How we personalize or organize our workspace can affect how we do our jobs and what others think of us. Associate Professor of Management Gregory Laurence, and Professor of Psychology Terrence Horgan, both UM-Flint faculty, discuss their related research in this Q&A with University Communications & Marketing.
Q: Can you summarize any completed research you have done on workspace organization or workspace personalization?
Laurence: I have two papers published in the area of workspace personalization. They show the following: In the simpler of the papers we find that people working in low privacy workspaces (cubicles or even more open spaces) can benefit emotionally from some degree of workspace personalization – burnout in the form of emotional exhaustion decreases for people in these contexts who personalize. In the more complex of the papers, we find that personalization serves a number of functions beyond communication of identity to others. The most interesting of these relate to interpersonal processes such as self-motivation and self-regulation of emotion and goal-setting.
Horgan: We conducted three experiments on this topic at UM-Flint. Our participants were randomly assigned to sit in a researcher’s office (office A) that was made to appear either clean, organized, and uncluttered or somewhat messy (office B; experiment 1) or very messy (office B; experiments 2 & 3). Participants guessed the researcher’s personality traits afterward. In all three experiments, participants thought that the office B researcher was less conscientious (e.g., more disorderly and less goal-oriented) than the office A researcher.
In experiments 2 and 3, participants also thought that the office B researcher was less agreeable (i.e., more difficult to get along with) and more neurotic (e.g., more emotionally labile) than the office A researcher. Our findings suggest that the degree of messiness in a person’s office might matter in terms of whether people think that that person possesses one (somewhat messy; lower conscientiousness) or more negative personality traits (very messy; lower conscientiousness and agreeableness, and higher neuroticism).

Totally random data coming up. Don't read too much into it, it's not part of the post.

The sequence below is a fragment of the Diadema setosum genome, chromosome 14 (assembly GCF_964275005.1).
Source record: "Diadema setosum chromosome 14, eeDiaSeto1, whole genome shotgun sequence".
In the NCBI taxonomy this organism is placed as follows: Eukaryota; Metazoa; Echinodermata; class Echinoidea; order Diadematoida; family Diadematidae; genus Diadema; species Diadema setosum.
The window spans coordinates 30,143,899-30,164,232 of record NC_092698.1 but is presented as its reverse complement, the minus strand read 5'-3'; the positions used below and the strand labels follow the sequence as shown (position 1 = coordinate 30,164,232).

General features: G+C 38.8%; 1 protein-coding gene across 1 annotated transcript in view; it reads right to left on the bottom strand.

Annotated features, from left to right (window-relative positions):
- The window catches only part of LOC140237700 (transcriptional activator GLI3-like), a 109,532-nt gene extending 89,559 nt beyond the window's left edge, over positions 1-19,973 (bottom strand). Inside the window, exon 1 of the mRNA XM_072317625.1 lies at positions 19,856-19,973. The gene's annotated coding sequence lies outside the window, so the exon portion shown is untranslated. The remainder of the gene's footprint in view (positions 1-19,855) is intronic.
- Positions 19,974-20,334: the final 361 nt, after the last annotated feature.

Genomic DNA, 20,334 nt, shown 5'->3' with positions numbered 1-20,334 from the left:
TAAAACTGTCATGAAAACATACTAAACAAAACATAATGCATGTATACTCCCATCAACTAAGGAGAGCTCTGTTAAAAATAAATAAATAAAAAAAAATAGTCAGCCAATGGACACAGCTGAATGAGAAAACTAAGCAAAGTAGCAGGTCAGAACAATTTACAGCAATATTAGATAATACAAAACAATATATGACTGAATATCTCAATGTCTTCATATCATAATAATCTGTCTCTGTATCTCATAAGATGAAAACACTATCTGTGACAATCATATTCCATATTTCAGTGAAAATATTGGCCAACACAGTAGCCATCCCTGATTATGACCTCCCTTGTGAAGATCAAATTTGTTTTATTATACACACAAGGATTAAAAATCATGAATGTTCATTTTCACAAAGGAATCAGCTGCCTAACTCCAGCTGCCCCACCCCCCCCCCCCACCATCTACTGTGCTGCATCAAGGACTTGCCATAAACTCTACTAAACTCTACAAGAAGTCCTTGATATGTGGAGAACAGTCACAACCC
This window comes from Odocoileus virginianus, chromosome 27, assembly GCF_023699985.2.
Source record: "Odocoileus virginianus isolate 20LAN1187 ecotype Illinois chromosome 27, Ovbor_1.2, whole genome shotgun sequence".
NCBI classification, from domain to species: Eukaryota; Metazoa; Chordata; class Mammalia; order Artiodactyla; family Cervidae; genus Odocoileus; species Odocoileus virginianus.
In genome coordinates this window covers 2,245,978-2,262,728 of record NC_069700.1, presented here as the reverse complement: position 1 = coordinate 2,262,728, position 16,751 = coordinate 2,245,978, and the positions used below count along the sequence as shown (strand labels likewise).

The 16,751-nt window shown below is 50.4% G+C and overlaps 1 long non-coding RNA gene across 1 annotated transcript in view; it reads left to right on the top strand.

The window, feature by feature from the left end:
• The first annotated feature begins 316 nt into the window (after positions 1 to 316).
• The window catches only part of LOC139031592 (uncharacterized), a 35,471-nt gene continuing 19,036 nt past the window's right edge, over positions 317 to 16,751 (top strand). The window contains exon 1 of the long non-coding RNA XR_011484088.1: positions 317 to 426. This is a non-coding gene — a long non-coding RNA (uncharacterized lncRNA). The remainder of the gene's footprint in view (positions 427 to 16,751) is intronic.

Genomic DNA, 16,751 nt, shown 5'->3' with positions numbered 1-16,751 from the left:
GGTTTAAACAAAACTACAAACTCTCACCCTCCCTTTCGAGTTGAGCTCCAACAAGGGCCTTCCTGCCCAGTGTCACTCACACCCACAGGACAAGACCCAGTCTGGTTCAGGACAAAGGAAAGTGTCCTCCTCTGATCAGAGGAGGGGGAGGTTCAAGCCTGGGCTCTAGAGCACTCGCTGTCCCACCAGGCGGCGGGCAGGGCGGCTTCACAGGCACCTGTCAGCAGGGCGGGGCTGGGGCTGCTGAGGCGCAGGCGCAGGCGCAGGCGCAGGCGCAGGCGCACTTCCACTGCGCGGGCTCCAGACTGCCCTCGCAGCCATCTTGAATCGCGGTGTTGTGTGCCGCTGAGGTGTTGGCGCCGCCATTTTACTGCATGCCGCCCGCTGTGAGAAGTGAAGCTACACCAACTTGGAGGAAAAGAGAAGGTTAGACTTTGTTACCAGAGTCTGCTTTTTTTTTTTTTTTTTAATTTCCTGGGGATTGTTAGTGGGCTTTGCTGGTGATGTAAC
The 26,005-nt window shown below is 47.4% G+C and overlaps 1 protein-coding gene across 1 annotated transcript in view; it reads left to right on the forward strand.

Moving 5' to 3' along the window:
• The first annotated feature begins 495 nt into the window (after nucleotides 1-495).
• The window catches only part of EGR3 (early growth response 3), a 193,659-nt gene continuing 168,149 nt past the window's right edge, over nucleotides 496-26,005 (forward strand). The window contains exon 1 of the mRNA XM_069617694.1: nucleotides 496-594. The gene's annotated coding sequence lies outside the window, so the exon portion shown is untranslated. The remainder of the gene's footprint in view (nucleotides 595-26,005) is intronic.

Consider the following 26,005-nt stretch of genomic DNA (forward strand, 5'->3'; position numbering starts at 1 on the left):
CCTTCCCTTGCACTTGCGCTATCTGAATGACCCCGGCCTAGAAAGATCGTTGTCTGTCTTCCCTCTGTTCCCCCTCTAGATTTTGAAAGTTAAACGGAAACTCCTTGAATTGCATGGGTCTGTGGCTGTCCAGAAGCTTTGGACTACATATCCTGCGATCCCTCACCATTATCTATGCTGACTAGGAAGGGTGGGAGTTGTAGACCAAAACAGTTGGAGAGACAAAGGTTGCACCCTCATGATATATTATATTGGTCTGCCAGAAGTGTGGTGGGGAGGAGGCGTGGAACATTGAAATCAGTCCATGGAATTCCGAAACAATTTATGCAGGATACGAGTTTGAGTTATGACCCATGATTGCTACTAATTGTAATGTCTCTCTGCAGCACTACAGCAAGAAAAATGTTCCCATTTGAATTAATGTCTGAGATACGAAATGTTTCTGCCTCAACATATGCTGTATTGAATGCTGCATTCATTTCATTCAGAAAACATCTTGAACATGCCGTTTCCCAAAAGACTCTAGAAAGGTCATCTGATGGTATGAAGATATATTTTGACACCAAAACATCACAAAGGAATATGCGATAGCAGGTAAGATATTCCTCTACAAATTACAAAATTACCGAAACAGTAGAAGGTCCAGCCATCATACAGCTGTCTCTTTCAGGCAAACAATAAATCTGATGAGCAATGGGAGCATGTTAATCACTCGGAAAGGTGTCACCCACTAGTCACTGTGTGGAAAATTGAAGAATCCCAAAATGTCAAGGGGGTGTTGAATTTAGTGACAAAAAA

By ascribing a group of negative personality traits to the researcher with the very messy office, our participants seemed to be generating a consistent impression of the researcher, and not a particularly good one at that. This researcher was perceived to more careless, uncaring, and cranky than the researcher who worked in the neat office.
Q: Why do people respond to a coworker’s office space design? How can this affect professional relationships and collaborations? Is it different from a desk’s level of messiness and how this affects coworkers’ opinions?
Horgan: Like it or not, in the absence of other information about you, people will naturally form an impression of you based on what’s available to them. Appearance cues may be all they get initially; cues that are part of you (e.g., your physical features and style of dress) or contained within your office (the design and upkeep of your entire office, not merely your desk) are part of that appearance.
Sometimes these impressions are accurate. Sometimes they are not. Either way, they matter. Consider a student (student A) who meets with their professor in the professor’s office at the start of the term. The student notices that the professor’s office is neat, clean, and organized. Another student (student B) does the same thing with a different professor, but her professor’s office is very messy in appearance (disorganized, dirty, cluttered). Both students submit their first assignments to their professors the following week. Each professor takes a long time to provide feedback to his/her students. Student A might view his professor as a very careful grader, whereas student B might think her professor is too disorganized, insensitive, or stressed to provide feedback to her on time. In each case, the student is trying to make sense of the professor’s behavior based on his/her initial, office-based impressions of the professor.